An Egyptian court has sentenced three Al Jazeera journalists to between seven and 10 years in prison on terrorism charges, including "spreading false news" in support of the Muslim Brotherhood, deemed by the government a "terrorist group." Peter Greste, Mohamed Fahmy and Baher Mohamed have been jailed since December in a case that’s stoked international outrage. The sentence came down one day after U.S. Secretary of State John Kerry visited Cairo to meet with Egypt’s new president, the former army general Abdul Fattah el-Sisi. Amnesty International decried the jail sentences as "a dark day for media freedom in Egypt," while Al Jazeera said the verdict defied "logic, sense, and any semblance of justice." We go to Cairo to speak with Mohamed Fahmy’s brother Adel Fahmy, as well as Democracy Now! correspondent Sharif Abdel Kouddous, who warns: "What this ruling means is that in Egypt journalism is a crime."
Secretary of State John Kerry made a surprise trip to Baghdad today to meet with Iraqi Prime Minister Nouri al-Maliki. Ahead of his arrival, Kerry signaled the Obama administration is prepared to drop support for Maliki, calling for leadership "prepared to represent all of Iraq." Kerry’s visit comes as Sunni militants with the Islamic State of Iraq and Syria have captured more territory. Over the weekend, ISIS militants seized three border crossings with Syria and Jordan, as well as four nearby towns. An Iraqi government airstrike, meanwhile, has reportedly killed at least seven civilians and wounded 12 others in the ISIS-held Tikrit. Residents say army helicopters fired on civilian cars lined up at a gas station. The Iraqi government is claiming it only killed insurgents. We go now to Baghdad to speak with Patrick Cockburn, Middle East correspondent for The Independent.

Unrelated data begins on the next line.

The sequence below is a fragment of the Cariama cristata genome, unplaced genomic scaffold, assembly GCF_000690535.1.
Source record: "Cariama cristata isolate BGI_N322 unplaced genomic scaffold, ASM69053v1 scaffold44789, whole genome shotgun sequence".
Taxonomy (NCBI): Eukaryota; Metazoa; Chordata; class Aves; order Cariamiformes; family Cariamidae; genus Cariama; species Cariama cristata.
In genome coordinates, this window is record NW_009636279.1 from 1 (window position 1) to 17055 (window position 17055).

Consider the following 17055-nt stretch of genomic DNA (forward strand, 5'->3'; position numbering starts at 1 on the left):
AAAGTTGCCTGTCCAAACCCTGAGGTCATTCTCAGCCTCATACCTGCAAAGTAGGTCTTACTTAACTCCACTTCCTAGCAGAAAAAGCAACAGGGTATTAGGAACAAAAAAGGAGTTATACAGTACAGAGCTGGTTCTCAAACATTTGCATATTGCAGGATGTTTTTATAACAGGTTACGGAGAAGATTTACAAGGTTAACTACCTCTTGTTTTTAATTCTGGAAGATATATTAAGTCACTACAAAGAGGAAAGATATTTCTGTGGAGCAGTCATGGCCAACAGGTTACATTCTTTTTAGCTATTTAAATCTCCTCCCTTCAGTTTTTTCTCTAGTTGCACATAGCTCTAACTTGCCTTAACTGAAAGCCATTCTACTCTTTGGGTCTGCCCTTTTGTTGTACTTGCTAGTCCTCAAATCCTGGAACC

In what is being hailed as a major milestone for the global campaign to boycott and divest from Israel over its treatment of Palestinians, the Presbyterian Church (U.S.A.) voted to divest from three companies that it says supply Israel with equipment used in the occupation of Palestinian territory. According to the church, the three firms — Motorola Solutions, Caterpillar and Hewlett-Packard — profit from the Israeli occupation of Palestinian land by selling bulldozers, surveillance technology and other similar products. The decision passed by seven votes, 310 to 303, making the Presbyterian Church the largest religious group to vote for divestment. We are joined by two guests: Dr. Nahida Gordon, a Palestinian-American professor who is a member of the steering committee of the Israel/Palestine Mission Network in the Presbyterian Church (U.S.A.); and Rabbi Alissa Wise, director of organizing at Jewish Voice for Peace.
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